Yes, there are bears. Most years when we get to the cabin, we find some evidence that bears have visited while we were away: claw marks on the front steps, rain barrels pitched into the forest, swipes taken at the lid of the cold hole (the in-ground chamber where we store food that needs refrigeration), our spruce picnic table flipped end over end as though it were made of toothpicks.
Bears can’t break into the cabin itself because Stewart takes great care to close it up each year. Heavy plywood panels fit flush against every door and window, screwed down tight so there’s nowhere for claws to slip in and start ripping. Also, for each window and door, Stewart lays out a “welcome mat,” a sheet of plywood pierced with hundreds of roofing nails, screwed face up to the deck. No bear would want to cross one of those — or at least that’s what we count on.
A grizzly comes calling
Even though the cabin stands smack in the middle of grizzly territory, I’ve never laid eyes on one nearby. We did once spot a sleek, small black bear on a ridge not far from us, but I’ve seen grizzlies only from a helicopter on the way in to the land, and those were a good distance away, out in the park. My sense is that the bears know when the cabin is occupied, and prefer to keep their distance. I also understand I would be stupid to take that for granted, and I don’t even walk to the outhouse or the compost hole without keen awareness and bear spray in my back pocket.
Strengthening our belief that the bears don’t want much to do with us, in the forty years or so that Stewart has had this land, he’s had only one experience with a bear approaching camp or cabin. That had to do with a miscalculation involving a snowshoe hare that had drowned in a water bucket. Stewart put the hare carcass out on the tundra and tossed the box that had contained the hare onto cabin’s burn pile, planning to take care of it later. Not so smart.
The scent of a dead animal can draw a grizzly from miles away. A female bear and her two cubs came to eat the carcass, then decided to investigate the box that carried its scent. I can only imagine how I would have felt if I saw that shaggy, golden trio shambling up the trail toward the cabin. As it turned out, the encounter was fleeting. When the sow sensed a shadow of movement in the cabin, she turned and ran, cubs following behind.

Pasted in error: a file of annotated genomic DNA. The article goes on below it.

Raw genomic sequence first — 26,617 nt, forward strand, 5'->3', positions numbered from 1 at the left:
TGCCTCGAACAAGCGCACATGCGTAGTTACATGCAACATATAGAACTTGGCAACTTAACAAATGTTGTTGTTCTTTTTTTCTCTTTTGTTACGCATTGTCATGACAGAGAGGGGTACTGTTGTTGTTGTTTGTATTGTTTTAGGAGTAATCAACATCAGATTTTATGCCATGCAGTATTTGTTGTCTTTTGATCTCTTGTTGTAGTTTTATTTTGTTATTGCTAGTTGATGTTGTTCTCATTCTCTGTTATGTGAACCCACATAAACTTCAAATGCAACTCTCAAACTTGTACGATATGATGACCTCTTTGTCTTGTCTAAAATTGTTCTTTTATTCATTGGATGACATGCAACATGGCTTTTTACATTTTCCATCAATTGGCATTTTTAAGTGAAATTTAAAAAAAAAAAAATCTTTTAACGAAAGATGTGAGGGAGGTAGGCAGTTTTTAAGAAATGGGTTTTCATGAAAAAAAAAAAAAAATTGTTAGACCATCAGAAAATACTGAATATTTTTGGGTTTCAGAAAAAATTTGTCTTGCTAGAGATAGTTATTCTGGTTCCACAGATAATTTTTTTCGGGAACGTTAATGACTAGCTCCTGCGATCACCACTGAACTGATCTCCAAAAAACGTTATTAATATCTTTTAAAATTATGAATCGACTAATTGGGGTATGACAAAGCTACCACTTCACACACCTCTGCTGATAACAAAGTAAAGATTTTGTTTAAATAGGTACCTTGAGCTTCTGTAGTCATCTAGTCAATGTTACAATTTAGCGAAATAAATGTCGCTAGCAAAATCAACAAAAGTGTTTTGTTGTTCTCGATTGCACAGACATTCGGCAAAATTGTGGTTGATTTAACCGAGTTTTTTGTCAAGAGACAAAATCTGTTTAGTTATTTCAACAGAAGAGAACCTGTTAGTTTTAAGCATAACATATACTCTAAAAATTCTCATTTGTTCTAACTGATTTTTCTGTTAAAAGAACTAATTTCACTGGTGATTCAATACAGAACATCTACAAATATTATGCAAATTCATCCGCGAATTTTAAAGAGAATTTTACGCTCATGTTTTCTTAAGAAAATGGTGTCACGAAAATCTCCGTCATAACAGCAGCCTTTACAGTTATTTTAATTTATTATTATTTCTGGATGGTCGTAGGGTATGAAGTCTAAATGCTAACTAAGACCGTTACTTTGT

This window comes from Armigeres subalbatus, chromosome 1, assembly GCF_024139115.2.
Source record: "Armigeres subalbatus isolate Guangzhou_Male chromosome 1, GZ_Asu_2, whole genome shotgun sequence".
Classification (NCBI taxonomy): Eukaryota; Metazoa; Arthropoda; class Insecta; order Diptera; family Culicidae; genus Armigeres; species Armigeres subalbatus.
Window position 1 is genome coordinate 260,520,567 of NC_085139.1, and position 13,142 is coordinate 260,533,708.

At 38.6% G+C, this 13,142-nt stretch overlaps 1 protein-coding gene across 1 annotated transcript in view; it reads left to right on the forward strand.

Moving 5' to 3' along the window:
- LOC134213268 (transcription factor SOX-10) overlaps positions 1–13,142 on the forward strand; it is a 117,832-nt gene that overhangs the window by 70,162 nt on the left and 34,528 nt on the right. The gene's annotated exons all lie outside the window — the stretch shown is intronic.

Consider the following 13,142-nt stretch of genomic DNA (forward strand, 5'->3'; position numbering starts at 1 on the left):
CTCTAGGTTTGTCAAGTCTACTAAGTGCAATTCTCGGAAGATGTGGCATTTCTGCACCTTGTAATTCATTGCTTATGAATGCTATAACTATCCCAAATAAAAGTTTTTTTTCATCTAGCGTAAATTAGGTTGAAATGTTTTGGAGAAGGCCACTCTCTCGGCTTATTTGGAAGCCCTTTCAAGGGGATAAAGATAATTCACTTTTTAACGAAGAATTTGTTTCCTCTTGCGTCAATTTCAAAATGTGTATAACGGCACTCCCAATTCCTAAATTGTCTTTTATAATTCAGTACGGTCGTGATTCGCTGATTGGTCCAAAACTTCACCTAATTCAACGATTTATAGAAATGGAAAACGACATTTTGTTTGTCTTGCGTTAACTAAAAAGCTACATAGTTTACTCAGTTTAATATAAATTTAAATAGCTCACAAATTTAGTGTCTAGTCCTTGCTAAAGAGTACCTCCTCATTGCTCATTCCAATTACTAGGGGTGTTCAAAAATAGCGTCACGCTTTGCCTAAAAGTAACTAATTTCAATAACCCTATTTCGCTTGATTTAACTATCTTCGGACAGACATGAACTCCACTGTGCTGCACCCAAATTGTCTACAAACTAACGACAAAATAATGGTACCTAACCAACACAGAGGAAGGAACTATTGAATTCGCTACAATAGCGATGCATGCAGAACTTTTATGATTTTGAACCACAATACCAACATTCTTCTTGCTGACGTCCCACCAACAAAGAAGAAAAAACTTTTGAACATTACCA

A grizzly comes calling, a little louder this time
Stewart tells another story of meeting bears nearby:
One summer while Birch and I were working on the cabin, three friends from San Francisco came to visit. We got up early on a beautiful morning and decided to hike up the ridge behind us. As we were climbing, we watched a big bull moose foraging in the valley below. When we crested the ridge, we saw a group of five caribou grazing — softly colored gray and brown, they had great racks of antlers and moved with such grace. We watched them for a while before they caught sight of us and trotted away to the east.
We continued hiking and came over the crest of another ridge that looked across a broad, lush valley with a stream slicing down the center. Across the stream we saw movement. Looking more closely, we saw it was a big grizzly sow with her three cubs. They were the blonde grizzlies with shaggy, straw colored fur that are so characteristic of bears in the Denali country. The cubs were probably yearlings, quite large, and they were frolicking in the pasture. They ran playfully through the meadow, jostling each other and rolling end over end. We watched until we lost sight of them in the bush.